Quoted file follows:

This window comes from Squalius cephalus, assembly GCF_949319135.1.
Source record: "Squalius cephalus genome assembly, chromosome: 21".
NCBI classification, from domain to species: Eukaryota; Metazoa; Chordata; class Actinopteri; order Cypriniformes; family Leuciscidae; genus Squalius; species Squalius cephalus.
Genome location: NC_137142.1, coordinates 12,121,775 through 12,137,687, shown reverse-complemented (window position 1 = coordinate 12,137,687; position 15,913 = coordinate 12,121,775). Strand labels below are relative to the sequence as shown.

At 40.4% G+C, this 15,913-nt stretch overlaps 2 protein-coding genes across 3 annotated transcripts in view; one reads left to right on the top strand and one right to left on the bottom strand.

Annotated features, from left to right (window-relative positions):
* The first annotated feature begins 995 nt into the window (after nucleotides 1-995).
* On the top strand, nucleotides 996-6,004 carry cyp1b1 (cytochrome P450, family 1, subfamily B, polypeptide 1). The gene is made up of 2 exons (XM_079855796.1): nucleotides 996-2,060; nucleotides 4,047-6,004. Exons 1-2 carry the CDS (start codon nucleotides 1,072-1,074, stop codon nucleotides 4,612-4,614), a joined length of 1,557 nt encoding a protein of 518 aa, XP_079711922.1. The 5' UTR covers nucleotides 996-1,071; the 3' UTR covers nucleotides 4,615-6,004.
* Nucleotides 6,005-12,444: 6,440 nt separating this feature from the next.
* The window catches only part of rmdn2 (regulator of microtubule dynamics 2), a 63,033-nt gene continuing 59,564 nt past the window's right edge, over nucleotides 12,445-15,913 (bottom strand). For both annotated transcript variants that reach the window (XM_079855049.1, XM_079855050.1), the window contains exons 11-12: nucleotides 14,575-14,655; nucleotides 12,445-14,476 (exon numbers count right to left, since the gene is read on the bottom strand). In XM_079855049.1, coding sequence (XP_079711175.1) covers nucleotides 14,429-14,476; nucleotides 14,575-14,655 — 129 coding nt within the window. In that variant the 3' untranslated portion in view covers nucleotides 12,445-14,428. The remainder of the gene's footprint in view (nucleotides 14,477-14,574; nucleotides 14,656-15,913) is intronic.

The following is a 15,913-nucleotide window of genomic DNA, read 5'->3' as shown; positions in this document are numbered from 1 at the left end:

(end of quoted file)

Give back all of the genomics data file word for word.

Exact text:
This window comes from Squalius cephalus, assembly GCF_949319135.1.
Source record: "Squalius cephalus genome assembly, chromosome: 21".
NCBI classification, from domain to species: Eukaryota; Metazoa; Chordata; class Actinopteri; order Cypriniformes; family Leuciscidae; genus Squalius; species Squalius cephalus.
Genome location: NC_137142.1, coordinates 12,121,775 through 12,137,687, shown reverse-complemented (window position 1 = coordinate 12,137,687; position 15,913 = coordinate 12,121,775). Strand labels below are relative to the sequence as shown.

At 40.4% G+C, this 15,913-nt stretch overlaps 2 protein-coding genes across 3 annotated transcripts in view; one reads left to right on the top strand and one right to left on the bottom strand.

Annotated features, from left to right (window-relative positions):
* The first annotated feature begins 995 nt into the window (after nucleotides 1-995).
* On the top strand, nucleotides 996-6,004 carry cyp1b1 (cytochrome P450, family 1, subfamily B, polypeptide 1). The gene is made up of 2 exons (XM_079855796.1): nucleotides 996-2,060; nucleotides 4,047-6,004. Exons 1-2 carry the CDS (start codon nucleotides 1,072-1,074, stop codon nucleotides 4,612-4,614), a joined length of 1,557 nt encoding a protein of 518 aa, XP_079711922.1. The 5' UTR covers nucleotides 996-1,071; the 3' UTR covers nucleotides 4,615-6,004.
* Nucleotides 6,005-12,444: 6,440 nt separating this feature from the next.
* The window catches only part of rmdn2 (regulator of microtubule dynamics 2), a 63,033-nt gene continuing 59,564 nt past the window's right edge, over nucleotides 12,445-15,913 (bottom strand). For both annotated transcript variants that reach the window (XM_079855049.1, XM_079855050.1), the window contains exons 11-12: nucleotides 14,575-14,655; nucleotides 12,445-14,476 (exon numbers count right to left, since the gene is read on the bottom strand). In XM_079855049.1, coding sequence (XP_079711175.1) covers nucleotides 14,429-14,476; nucleotides 14,575-14,655 — 129 coding nt within the window. In that variant the 3' untranslated portion in view covers nucleotides 12,445-14,428. The remainder of the gene's footprint in view (nucleotides 14,477-14,574; nucleotides 14,656-15,913) is intronic.

The following is a 15,913-nucleotide window of genomic DNA, read 5'->3' as shown; positions in this document are numbered from 1 at the left end: